Sarah Puls. Hundreds forced into destitution as crucial support withdrawn.

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The Government’s move to cut support to 576 refugees and asylum seekers is a further blow to an already vulnerable group in their struggle to survive.

Posted 1 December 2020

Across Australia, the economic impact of the coronavirus pandemic has hit many people hard, with sharp increases in unemployment and homelessness, even among those who had been regularly employed and with good connections and work history.

In the middle of the pandemic, with the country focused on finding a way to ‘Covid-normal’, a group of extremely vulnerable people, people who live among us, are being forced by the Federal Government into destitution with no safety net.

Harming the most vulnerable

Australian governments of recent years have seemingly mastered the dark arts of perpetrating harm on people who come to Australia seeking safety from persecution in their home countries.

It is done in myriad ways, from turning people away at the airport before they are even able to explain their need for protection, to making people wait many years before they are permitted an interview and the opportunity to tell their stories of fear and escape.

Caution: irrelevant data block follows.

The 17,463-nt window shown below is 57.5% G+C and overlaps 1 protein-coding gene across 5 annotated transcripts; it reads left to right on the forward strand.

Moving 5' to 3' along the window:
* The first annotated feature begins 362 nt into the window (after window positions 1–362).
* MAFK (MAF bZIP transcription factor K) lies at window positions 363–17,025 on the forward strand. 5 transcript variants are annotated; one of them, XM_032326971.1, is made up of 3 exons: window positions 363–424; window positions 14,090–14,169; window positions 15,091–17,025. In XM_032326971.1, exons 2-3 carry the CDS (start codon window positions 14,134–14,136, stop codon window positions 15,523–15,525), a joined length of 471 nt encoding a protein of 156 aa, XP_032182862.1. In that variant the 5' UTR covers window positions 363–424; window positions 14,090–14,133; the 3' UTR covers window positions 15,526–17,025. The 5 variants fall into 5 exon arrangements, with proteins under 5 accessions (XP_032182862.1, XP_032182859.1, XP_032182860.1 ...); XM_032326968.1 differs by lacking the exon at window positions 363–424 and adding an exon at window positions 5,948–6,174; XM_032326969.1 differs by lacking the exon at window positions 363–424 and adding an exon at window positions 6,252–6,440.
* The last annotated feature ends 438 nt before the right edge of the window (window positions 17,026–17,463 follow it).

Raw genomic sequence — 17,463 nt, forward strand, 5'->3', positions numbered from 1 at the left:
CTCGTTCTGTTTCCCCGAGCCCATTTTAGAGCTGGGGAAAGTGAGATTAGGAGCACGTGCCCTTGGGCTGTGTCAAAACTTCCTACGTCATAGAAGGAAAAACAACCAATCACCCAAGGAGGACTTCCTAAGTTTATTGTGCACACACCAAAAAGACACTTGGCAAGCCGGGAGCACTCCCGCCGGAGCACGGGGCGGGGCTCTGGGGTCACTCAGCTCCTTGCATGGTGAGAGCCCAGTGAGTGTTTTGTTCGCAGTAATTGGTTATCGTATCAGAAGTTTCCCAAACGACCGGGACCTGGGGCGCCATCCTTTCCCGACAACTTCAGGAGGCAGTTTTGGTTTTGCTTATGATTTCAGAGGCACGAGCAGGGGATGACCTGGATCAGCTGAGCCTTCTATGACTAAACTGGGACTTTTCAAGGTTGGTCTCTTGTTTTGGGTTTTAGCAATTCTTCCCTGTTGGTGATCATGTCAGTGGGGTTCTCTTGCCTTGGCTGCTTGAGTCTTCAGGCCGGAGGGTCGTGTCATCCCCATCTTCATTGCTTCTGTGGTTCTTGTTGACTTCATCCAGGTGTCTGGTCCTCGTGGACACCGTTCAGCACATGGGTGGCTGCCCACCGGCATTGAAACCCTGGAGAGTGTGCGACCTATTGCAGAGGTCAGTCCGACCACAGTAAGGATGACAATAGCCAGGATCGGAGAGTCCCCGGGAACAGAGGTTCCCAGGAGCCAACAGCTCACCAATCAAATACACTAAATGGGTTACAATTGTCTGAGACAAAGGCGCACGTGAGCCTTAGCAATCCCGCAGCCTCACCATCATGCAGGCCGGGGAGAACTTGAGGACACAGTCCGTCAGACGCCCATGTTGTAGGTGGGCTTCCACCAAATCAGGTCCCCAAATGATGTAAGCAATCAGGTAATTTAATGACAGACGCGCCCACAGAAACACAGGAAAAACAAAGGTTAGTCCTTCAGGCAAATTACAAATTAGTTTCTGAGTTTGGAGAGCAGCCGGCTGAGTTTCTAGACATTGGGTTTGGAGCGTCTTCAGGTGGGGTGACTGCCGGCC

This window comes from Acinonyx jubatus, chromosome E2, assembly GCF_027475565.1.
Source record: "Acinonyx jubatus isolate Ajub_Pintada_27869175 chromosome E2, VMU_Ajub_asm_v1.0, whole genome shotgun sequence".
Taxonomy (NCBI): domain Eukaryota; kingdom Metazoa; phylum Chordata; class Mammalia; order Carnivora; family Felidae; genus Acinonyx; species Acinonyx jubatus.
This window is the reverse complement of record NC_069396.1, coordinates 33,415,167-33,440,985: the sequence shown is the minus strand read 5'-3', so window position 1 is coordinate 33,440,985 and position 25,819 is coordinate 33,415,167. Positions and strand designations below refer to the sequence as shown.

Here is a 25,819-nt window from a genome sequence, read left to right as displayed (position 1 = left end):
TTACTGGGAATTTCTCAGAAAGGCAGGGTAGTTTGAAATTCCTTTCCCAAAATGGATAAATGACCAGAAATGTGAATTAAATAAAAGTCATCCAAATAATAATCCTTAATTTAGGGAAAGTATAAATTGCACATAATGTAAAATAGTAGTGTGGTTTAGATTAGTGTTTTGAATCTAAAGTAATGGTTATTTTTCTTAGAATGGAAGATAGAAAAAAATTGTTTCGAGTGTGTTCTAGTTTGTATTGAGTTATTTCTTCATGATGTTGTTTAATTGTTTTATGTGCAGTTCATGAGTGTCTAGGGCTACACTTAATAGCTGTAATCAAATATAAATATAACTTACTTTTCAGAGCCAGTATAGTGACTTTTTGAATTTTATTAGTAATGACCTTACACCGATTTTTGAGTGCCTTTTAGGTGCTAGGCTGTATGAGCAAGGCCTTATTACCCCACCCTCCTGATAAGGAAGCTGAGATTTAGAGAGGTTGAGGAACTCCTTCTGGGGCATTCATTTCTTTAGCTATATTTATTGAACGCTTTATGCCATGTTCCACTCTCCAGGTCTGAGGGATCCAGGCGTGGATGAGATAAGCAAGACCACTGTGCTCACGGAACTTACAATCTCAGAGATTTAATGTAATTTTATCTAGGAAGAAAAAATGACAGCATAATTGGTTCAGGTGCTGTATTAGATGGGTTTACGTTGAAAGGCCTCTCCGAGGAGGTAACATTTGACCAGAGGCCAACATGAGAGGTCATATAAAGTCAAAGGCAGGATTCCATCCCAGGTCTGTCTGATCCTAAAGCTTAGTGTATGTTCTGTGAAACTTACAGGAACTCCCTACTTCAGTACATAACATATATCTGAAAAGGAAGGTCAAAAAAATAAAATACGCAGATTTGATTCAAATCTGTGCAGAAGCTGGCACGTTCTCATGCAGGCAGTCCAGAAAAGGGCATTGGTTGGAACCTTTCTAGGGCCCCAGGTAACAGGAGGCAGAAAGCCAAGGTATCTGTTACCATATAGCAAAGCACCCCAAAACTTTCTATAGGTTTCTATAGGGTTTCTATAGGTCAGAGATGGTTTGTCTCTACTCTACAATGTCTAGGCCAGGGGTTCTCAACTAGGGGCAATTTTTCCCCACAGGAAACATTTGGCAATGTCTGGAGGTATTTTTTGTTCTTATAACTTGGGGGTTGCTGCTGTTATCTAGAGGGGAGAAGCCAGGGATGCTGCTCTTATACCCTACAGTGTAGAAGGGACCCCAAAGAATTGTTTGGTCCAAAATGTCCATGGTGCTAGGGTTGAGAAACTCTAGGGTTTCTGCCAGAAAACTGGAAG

Some of the people who arrived in Australia by boat since 2013 (not all — the inconsistency is part of the cruelty) were forcibly removed from Australia and sent to offshore processing centres in Papua New Guinea and Nauru, where they were supposed to have their refugee claims processed.

Later, some of those people were brought to Australia for treatment for significant health issues, and ended up living in the community without visas in what is commonly referred to as ‘community detention’. They were transferred for serious medical reasons, including heart disease, strokes, cancer, major depressive disorders, psychosis, traumatic withdrawal syndrome, and autoimmune diseases.

Whether or not their health improved, these people, individuals and families, were not allowed to work, were not allowed to find their own housing, were not allowed even to apply for a visa. While many were recognised as refugees by processes in PNG or Nauru, their refugee status was not considered by the Australian Government, which continued with the policy that meant they could never make Australia their home.

And yet they live here in the Australian community. Like the traveller in the parable of the Good Samaritan, they are our neighbours in every sense. And they are being beaten and left by the side of the road.

In 2018, the UNHCR released a report highly critical of Australia’s treatment of refugees and asylum seekers in offshore processing. After years of systemic violence, the government has chosen to walk away in the midst of a pandemic, and leave these people with nothing.

Since March 2020, the Department of Home Affairs (DHA) has been moving to grant six-month Final Departure Bridging Visas to approximately 576 people. This has had the effect suddenly of shattering the supports on which they had been relying. After years of being forced to stay in housing determined by DHA, they were told that they had three weeks to find their own housing and move out.

After years of being forced to live on a meagre payment from the government and threatened with extreme punishment if they tried to work to support themselves, they were suddenly told they must find a job.